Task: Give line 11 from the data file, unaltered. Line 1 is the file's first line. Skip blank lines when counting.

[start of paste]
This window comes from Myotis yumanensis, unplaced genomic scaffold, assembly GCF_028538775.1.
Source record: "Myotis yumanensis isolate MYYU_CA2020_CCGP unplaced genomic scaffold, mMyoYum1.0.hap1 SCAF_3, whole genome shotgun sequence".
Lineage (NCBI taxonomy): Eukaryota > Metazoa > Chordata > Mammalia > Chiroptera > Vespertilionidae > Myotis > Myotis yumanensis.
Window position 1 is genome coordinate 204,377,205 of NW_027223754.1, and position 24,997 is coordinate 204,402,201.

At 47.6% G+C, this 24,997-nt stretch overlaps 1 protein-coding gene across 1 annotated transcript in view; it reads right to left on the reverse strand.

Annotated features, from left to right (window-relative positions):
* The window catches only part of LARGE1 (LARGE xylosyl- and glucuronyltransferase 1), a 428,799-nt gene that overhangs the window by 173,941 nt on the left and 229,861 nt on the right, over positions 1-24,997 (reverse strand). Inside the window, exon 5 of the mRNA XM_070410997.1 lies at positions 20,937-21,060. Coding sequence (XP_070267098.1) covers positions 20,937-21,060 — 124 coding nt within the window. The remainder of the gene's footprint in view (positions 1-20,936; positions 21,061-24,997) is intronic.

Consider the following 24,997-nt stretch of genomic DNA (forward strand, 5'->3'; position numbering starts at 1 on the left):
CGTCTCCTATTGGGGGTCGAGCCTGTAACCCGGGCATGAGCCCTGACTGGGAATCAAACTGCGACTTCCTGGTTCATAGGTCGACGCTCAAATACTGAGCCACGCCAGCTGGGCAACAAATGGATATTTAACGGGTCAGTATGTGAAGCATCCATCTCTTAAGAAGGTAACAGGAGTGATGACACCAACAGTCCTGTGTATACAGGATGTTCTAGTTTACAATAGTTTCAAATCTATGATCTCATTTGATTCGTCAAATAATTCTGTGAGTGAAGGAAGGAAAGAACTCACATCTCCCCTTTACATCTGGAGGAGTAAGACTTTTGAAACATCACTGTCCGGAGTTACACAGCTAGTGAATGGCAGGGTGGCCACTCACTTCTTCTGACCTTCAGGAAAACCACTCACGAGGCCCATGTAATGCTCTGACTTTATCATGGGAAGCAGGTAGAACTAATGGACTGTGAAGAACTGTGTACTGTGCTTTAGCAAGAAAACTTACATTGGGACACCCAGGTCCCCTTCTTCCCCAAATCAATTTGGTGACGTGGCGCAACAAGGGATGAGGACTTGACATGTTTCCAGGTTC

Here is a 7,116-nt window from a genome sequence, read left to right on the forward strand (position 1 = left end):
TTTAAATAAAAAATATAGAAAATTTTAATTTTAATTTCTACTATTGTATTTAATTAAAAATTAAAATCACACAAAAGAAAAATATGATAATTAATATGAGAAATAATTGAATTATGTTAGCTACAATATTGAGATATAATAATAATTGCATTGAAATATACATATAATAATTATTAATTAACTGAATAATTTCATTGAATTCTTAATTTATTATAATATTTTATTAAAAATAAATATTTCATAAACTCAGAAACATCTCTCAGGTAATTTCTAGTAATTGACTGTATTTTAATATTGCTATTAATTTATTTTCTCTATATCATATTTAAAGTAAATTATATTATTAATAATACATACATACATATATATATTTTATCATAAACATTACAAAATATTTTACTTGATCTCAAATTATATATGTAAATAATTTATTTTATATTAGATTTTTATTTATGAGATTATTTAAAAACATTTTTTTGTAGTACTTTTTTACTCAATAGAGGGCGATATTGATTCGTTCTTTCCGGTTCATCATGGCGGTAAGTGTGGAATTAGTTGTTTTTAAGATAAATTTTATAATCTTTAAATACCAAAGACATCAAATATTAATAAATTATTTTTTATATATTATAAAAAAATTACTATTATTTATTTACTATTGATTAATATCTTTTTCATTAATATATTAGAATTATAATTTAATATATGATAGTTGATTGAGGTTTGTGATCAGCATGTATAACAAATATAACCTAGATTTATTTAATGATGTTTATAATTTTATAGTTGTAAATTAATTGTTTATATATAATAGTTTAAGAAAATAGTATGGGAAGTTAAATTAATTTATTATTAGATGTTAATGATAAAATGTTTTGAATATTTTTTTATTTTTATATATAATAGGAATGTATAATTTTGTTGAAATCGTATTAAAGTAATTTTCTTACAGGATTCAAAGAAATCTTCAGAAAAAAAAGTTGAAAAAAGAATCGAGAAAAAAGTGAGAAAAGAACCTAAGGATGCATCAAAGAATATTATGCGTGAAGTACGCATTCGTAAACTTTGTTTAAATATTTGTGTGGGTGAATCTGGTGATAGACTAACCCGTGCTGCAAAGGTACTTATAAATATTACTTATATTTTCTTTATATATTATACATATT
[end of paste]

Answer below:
TTTAAATAAAAAATATAGAAAATTTTAATTTTAATTTCTACTATTGTATTTAATTAAAAATTAAAATCACACAAAAGAAAAATATGATAATTAATATGAGAAATAATTGAATTATGTTAGCTACAATATTGAGATATAATAATAATTGCATTGAAATATACATATAATAATTATTAATTAACTGAATAATTTCATTGAATTCTTAATTTATTATAATATTTTATTAAAAATAAATATTTCATAAACTCAGAAACATCTCTCAGGTAATTTCTAGTAATTGACTGTATTTTAATATTGCTATTAATTTATTTTCTCTATATCATATTTAAAGTAAATTATATTATTAATAATACATACATACATATATATATTTTATCATAAACATTACAAAATATTTTACTTGATCTCAAATTATATATGTAAATAATTTATTTTATATTAGATTTTTATTTATGAGATTATTTAAAAACATTTTTTTGTAGTACTTTTTTACTCAATAGAGGGCGATATTGATTCGTTCTTTCCGGTTCATCATGGCGGTAAGTGTGGAATTAGTTGTTTTTAAGATAAATTTTATAATCTTTAAATACCAAAGACATCAAATATTAATAAATTATTTTTTATATATTATAAAAAAATTACTATTATTTATTTACTATTGATTAATATCTTTTTCATTAATATATTAGAATTATAATTTAATATATGATAGTTGATTGAGGTTTGTGATCAGCATGTATAACAAATATAACCTAGATTTATTTAATGATGTTTATAATTTTATAGTTGTAAATTAATTGTTTATATATAATAGTTTAAGAAAATAGTATGGGAAGTTAAATTAATTTATTATTAGATGTTAATGATAAAATGTTTTGAATATTTTTTTATTTTTATATATAATAGGAATGTATAATTTTGTTGAAATCGTATTAAAGTAATTTTCTTACAGGATTCAAAGAAATCTTCAGAAAAAAAAGTTGAAAAAAGAATCGAGAAAAAAGTGAGAAAAGAACCTAAGGATGCATCAAAGAATATTATGCGTGAAGTACGCATTCGTAAACTTTGTTTAAATATTTGTGTGGGTGAATCTGGTGATAGACTAACCCGTGCTGCAAAGGTACTTATAAATATTACTTATATTTTCTTTATATATTATACATATT